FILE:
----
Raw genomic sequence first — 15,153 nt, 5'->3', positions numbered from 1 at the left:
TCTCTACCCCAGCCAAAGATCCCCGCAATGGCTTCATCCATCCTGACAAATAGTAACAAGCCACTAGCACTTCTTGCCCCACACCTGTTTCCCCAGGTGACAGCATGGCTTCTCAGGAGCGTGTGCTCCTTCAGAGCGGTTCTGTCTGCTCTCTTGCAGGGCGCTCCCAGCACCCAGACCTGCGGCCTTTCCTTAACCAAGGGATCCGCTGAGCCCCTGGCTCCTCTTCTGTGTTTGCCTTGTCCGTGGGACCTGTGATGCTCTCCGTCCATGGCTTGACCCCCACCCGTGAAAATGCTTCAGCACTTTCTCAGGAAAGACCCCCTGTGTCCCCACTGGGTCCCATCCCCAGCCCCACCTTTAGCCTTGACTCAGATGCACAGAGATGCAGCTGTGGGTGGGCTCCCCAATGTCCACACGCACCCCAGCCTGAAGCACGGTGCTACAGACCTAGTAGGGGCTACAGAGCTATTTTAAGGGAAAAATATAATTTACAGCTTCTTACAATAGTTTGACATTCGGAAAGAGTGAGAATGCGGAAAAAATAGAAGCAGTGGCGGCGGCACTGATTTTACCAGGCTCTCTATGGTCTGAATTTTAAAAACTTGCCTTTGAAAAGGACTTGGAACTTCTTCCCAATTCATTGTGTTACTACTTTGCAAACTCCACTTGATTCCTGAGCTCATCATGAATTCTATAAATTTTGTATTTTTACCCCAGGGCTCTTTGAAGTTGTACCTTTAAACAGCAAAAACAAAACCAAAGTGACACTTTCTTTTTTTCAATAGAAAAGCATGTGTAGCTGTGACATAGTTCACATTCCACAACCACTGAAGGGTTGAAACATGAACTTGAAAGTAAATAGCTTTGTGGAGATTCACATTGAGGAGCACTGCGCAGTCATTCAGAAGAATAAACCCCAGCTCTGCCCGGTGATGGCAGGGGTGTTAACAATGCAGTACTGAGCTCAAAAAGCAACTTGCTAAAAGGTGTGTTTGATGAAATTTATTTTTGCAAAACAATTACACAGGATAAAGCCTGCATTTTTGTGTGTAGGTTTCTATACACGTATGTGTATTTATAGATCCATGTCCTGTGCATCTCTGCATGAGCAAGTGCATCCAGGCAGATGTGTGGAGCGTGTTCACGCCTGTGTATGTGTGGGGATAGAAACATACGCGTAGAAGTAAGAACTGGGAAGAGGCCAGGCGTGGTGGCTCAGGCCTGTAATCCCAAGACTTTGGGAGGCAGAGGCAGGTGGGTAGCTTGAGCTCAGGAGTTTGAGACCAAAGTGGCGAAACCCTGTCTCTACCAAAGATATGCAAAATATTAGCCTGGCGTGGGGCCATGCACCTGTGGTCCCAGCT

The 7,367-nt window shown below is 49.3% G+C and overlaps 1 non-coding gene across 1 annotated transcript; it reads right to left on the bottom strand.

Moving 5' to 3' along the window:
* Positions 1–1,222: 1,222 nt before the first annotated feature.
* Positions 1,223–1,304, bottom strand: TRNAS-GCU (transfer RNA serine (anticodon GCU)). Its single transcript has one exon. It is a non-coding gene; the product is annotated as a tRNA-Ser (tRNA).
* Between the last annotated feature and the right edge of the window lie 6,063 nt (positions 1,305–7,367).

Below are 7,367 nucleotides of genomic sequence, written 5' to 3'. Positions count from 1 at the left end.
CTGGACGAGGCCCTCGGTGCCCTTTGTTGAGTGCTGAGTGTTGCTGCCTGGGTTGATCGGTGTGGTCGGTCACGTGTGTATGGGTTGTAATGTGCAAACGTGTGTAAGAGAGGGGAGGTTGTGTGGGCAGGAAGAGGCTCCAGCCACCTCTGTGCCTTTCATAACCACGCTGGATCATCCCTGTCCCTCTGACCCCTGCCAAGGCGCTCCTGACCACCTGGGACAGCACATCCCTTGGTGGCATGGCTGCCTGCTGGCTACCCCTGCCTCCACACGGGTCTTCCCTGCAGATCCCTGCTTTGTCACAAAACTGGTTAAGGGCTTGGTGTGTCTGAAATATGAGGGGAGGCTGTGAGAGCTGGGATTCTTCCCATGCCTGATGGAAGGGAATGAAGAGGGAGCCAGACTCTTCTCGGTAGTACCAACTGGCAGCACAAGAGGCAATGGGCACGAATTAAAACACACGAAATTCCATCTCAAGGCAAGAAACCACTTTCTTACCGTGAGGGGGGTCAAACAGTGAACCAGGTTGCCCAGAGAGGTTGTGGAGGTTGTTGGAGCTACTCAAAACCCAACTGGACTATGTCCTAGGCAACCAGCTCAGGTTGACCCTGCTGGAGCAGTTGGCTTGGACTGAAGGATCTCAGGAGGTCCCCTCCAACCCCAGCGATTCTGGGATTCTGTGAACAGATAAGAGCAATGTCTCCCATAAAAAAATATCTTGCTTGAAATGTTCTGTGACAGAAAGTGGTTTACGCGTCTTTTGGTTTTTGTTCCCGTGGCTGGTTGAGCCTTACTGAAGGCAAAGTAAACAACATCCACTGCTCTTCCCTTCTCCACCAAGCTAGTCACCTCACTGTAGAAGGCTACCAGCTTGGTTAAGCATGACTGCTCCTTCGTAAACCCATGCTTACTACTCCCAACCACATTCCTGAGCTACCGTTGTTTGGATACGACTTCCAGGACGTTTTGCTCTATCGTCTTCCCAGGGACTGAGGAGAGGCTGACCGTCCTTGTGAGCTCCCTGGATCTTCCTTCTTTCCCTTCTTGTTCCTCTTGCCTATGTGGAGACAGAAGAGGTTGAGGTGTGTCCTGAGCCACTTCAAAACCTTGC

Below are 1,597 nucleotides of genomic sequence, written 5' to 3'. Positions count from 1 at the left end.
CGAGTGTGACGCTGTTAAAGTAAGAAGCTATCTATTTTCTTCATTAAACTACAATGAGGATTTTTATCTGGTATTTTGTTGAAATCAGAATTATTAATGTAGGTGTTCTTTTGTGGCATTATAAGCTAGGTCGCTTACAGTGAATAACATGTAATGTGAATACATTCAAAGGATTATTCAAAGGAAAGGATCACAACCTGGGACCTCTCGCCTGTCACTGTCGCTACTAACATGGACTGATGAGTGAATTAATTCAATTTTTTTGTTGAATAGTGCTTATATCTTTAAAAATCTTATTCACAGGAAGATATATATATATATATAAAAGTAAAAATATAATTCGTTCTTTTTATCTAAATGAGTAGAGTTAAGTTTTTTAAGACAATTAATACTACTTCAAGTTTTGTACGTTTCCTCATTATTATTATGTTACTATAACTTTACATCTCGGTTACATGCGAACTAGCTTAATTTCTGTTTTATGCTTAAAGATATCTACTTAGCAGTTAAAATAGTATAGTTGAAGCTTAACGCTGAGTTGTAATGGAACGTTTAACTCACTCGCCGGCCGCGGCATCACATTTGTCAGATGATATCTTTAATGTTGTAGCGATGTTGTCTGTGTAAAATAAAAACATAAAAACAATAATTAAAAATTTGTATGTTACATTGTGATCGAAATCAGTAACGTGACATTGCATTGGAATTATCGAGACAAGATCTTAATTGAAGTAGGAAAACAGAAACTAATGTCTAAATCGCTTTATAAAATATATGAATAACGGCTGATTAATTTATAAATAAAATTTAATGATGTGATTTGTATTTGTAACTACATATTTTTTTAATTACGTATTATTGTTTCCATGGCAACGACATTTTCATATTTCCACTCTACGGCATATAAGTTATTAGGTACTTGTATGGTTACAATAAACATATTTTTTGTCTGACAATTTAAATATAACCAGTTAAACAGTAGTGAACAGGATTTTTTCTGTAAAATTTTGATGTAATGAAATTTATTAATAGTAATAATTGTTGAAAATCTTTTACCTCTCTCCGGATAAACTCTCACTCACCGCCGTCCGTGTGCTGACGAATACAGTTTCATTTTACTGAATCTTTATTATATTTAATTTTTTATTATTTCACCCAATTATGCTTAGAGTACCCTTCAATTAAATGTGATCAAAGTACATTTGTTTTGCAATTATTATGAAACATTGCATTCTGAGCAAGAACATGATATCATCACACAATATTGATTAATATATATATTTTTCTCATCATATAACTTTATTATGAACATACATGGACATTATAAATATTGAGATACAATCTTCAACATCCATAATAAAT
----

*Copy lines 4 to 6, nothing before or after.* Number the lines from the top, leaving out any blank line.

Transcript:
Moving 5' to 3' along the window:
* Positions 1–1,222: 1,222 nt before the first annotated feature.
* Positions 1,223–1,304, bottom strand: TRNAS-GCU (transfer RNA serine (anticodon GCU)). Its single transcript has one exon. It is a non-coding gene; the product is annotated as a tRNA-Ser (tRNA).